Wednesday, September 18, 2013


We pay good money to operate a government for the people.

We pay our taxes, all of us do, as citizens of the commonwealth, the federal government of Canada, and the British Columbia government for a province that we call home. We love it here and together we are the people.

Our expectations are routine enough. We want reliable representation by ordinary people standing in on our behalf to create and manage respectable law and policy to service people and the communities in which we live.

We value statements by government agencies that have the sound of credibility such as “In the best interests of children.” We believe innocently, naively that all agencies mean what they say, or that all employees within them, operate with authenticity.

Then something like this happens.
Ayn is a child who lives with the disorder called autism, and she was playing in the back yard of the family home. Her father was the custodial parent in charge of her at the time. Her father Derek Hoare, cares for his two other children as well, another of whom is autistic. He failed to see Ayn scale the fence that surrounded the yard and she walked to a neighbour’s yard. Frantically but without success, he looked for her and then called 911. Police responded with ground personnel and a helicopter to search the area. Three hours later, Ayn was found, safe, gratefully so, and she was returned to her father. End of story, correct? No!

Perhaps her wander was indicative of parental negligence? RCMP notified MCFD as a matter of protocol. MCFD dutifully made contact with the parent as part of the investigative responsibility. In Ayn’s and Derek’s case however, the case workers arrived at Derek’s home having already pre-determined that the best interests of the child would be served by removing her temporarily from her parental home. That would insure that medical assessment and possibly treatment could be freely administered.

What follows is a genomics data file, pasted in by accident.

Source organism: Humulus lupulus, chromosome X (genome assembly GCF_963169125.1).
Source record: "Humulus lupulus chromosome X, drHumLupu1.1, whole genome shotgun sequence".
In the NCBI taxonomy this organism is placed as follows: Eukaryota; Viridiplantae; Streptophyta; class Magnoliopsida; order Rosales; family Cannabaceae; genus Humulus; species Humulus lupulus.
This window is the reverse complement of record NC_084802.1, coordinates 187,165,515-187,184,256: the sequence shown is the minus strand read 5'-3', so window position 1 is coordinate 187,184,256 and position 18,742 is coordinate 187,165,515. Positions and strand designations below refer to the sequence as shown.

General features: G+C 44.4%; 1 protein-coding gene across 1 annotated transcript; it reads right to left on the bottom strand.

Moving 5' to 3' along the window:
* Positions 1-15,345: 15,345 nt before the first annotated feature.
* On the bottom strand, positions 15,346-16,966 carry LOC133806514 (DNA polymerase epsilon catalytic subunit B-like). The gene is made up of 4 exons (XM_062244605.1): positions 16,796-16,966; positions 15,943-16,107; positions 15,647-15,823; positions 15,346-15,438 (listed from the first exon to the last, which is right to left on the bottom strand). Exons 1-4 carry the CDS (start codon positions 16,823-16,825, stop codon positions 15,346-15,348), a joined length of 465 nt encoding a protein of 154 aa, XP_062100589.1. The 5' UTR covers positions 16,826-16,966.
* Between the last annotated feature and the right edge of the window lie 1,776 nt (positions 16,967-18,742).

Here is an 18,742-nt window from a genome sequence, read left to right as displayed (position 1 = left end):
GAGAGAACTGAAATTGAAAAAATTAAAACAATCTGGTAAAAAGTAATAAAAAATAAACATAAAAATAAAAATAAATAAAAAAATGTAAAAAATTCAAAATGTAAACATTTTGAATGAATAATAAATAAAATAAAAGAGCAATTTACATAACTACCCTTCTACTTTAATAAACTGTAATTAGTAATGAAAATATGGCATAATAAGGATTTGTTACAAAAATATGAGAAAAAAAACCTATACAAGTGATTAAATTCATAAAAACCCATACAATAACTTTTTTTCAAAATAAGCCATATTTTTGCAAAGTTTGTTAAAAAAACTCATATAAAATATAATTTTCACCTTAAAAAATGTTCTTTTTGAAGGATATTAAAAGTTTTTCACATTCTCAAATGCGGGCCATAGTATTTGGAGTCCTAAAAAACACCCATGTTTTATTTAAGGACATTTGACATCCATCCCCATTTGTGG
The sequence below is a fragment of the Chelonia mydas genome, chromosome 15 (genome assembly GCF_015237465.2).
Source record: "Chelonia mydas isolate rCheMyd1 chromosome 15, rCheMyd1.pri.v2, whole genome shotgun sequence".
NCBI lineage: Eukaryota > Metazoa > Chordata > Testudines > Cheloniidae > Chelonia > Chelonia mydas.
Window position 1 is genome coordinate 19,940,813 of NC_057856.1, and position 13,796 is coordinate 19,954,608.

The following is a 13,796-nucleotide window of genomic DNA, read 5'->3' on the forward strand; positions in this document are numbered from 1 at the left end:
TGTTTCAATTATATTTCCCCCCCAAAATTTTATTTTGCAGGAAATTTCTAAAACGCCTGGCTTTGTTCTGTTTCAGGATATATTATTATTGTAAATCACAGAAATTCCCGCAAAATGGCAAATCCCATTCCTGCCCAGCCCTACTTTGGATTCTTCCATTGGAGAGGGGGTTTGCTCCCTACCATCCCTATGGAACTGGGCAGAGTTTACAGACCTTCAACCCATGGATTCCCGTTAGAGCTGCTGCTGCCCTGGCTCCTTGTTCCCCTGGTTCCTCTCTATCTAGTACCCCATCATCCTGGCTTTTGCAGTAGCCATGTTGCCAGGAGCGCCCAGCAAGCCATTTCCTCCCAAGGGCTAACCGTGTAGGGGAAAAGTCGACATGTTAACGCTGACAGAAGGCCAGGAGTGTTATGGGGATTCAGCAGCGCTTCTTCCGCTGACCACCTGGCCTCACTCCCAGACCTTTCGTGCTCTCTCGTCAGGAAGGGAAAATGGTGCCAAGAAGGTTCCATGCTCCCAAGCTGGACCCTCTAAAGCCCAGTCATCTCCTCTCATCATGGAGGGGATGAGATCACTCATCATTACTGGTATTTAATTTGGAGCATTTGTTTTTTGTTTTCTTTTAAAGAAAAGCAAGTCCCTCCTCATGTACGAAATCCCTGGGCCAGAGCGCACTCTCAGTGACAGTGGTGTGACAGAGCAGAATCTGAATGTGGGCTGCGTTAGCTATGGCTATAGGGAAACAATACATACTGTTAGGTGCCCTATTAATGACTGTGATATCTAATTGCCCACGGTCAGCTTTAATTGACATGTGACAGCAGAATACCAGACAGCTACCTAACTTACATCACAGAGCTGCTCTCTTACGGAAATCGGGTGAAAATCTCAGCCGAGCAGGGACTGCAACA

Derek was incensed and refused to sign the document. That’s natural, understandable. Ayn was taken by MCFD at her school without Derek’s prior knowledge. What are the optics of this action to a parent and to the public? Following the removal of the child, does such ‘best interest of the child’ require that MCFD case workers hesitate or delay or even decline to inform parents about the wellbeing of the child or the progress of the investigation? Why are courtesies practiced on most other societal planes, rejected by MCFD workers when dealing with parents of children in child protection cases?

One child taken and two still at home, because Derek is a responsible father attending to the needs of his children. MCFD acknowledged that parental negligence was not indicated in Ayn’s case. Derek and Ayn had a bond. Yes she was a challenge. If she has needs with which MCFD could assist by way of service provision, could the agency not make that available to Derek, no strings attached. And what possible justification before an impartial court could there be for keeping this child from her parents and brothers for over two years without a court order. If there is a justification, then ‘best interests of the child’ has been run through some linguistic filter unfamiliar to anyone outside the child protection staff room.

(Ray Ferris writes on Thur Sept 19)

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